A looming UPS strike could be bad news for online shoppers and small businesses.
But what about Amazon, the online retail giant that ships thousands of packages each week?
Despite the threat of a UPS work stoppage, Amazon spokesperson Steve Kelly said the company does not expect a significant impact on customer deliveries because most of the company’s orders are processed through its own network. Amazon does deliver a portion of its packages through UPS, but its use of the company has been waning.
Though Amazon is expected to fare better than smaller retailers if UPS Teamsters strike, logistics experts warn that some Amazon deliveries may take longer in rural areas that rely more heavily on UPS. Others say a strike could influence union organization among Amazon delivery drivers.
“Just in general, in the e-commerce space, people need to be expecting more delivery delays,” said Jason Miller, interim chairperson for the department of supply chain management at Michigan State University. “Even with Amazon, even for folks who get the Amazon deliveries from the post office, there could be some delays.”
How will the UPS strike affect Amazon shoppers?
Of the 8 billion parcels shipped by Amazon last year, 60% were sent through Amazon’s logistics network, according to shipping technology company Pitney Bowes.
That leaves 40% – or about 3.2 billion packages – shipped by other carriers. About 28% was shipped by the United States Postal Service and 8% by UPS, according to Pitney Bowes.
While UPS’s 160,000 nonunion employees are expected to work during a strike, a work stoppage from its 340,000 Teamster members means the company would be able to handle just a fraction of the nearly 25 million packages it typically delivers daily. Competitors like FedEx and the postal service could also see delivery times slow if the carriers get inundated with additional demand from UPS customers.
Amazon has “a lot more ability to move orders in and around their network,” said Gregg Zegras, executive vice president of Pitney Bowes. “That said, they rely pretty heavily on a combination of the USPS and UPS.”
That could affect delivery times for Amazon shoppers in rural areas, who are more likely to have their packages delivered via UPS or the Postal Service.
“Amazon's delivery service providers, the Amazon vans, those are more for denser urban areas where you have a lot more package density, so deliveries per square mile,” Miller said. “So your Amazon shoppers in rural areas, and just in general areas that have less customer density, they're the ones that are most likely to be affected.”
Purchasing from third-party sellers on Amazon also could take more time because some handle their own shipping, Miller said. That means “there's a good chance that they could be using UPS.”
Amazon spokesperson Kelly said the company has been working to streamline its network and expects record Prime delivery speeds this year.
What would a strike mean for unionization efforts at Amazon?
Amid the ramp-up to a possible UPS strike, Teamsters leaders have been clear that they have their eyes on Amazon.
Last year, the Teamsters launched an Amazon Divison dedicated to organizing Amazon employees, with General President Sean O’Brien noting that the division offers a network of resources to all Amazon workers ‒ including those “behind the wheel of any truck.”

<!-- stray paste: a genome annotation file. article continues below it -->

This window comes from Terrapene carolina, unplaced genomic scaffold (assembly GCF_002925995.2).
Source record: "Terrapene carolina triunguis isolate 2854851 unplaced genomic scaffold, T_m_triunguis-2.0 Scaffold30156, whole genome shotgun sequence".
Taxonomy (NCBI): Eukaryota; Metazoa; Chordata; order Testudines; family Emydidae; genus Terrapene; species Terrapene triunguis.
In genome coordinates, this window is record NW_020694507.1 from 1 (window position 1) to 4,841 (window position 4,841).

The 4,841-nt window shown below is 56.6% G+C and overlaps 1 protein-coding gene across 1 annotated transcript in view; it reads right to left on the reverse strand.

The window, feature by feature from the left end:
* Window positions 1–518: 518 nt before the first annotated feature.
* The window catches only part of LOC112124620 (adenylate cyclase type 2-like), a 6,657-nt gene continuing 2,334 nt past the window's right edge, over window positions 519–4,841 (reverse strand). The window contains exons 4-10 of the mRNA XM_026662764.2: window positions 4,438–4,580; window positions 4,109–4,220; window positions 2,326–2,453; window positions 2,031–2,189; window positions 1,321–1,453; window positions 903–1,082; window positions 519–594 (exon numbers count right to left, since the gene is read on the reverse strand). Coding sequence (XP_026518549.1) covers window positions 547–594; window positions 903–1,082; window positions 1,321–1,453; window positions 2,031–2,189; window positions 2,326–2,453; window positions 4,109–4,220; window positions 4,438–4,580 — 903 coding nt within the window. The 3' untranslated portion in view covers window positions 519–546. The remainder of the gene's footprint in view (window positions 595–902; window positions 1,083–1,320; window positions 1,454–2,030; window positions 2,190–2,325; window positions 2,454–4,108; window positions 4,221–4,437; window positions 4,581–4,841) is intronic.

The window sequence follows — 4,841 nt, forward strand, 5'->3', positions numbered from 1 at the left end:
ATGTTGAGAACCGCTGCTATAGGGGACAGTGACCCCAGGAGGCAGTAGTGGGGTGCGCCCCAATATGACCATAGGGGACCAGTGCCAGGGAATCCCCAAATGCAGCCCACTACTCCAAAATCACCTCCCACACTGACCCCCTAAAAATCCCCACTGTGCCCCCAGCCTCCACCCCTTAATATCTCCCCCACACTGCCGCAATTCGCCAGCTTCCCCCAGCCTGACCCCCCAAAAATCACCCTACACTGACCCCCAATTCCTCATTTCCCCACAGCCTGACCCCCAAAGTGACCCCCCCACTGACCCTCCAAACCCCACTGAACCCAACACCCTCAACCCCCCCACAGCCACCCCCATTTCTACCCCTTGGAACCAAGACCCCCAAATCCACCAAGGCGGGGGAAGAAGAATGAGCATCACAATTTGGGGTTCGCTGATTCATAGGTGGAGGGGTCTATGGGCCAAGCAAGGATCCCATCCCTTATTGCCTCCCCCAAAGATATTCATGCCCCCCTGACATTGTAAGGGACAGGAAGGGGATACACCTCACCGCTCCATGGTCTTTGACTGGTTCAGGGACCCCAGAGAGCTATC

The division already has seen some success. Earlier this year, 84 Amazon drivers and dispatchers working with Battle-Tested Strategies, an Amazon delivery service partner, organized with Teamsters Local 396 in Los Angeles. It was the first union contract to cover Amazon delivery network workers.
O’Brien called the contract “just the beginning” in a press release and said Amazon had “better pay attention because there’s more to come.”
A UPS strike could help pave the way for further organization efforts at Amazon, accordion to Robert Anthony Bruno, a professor at the University of Illinois’ School of Labor and Employment Relations.
“I think it would have an enormous effect on Amazon,” he said. “Whatever agreement they got at UPS would serve as a platform to take to Amazon workers.”
The efforts would come amid rising public support for unionization, with 2022 Gallup data showing Americans' support for unions is at its highest point since 1965. That could bode well for unionization efforts at companies like Amazon, especially if they see UPS Teamsters pull off what would be the largest single employer strike in U.S. history.
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“Striking is contagious,” said Kate Bronfenbrenner, director of Labor Education Research and a senior lecturer at Cornell University. Other workers might say “‘If they can do it, we can do it.'”
But because Amazon's logistics network is made up of more than 1,500 independent delivery service partners that contract with Amazon ‒ meaning many of Amazon's drivers are not technically Amazon employees ‒ organization among drivers is expected to be difficult.
“The delivery service providers are independent of Amazon, and they're going to be spread out among hundreds of companies. And so that effectively makes unionization broadly, I think, nearly impossible,” Miller said.
Unionization efforts aside, Amazon may need to prepare for changes once Teamsters and UPS finalize their new contract.
“All the things that Teamsters has achieved through their negotiations with (UPS) thus far will create a new standard as it relates to how delivery workers are treated,” said Terry Esper, a logistics professor at The Ohio State University. “Amazon is going to have to react to that in some capacity.”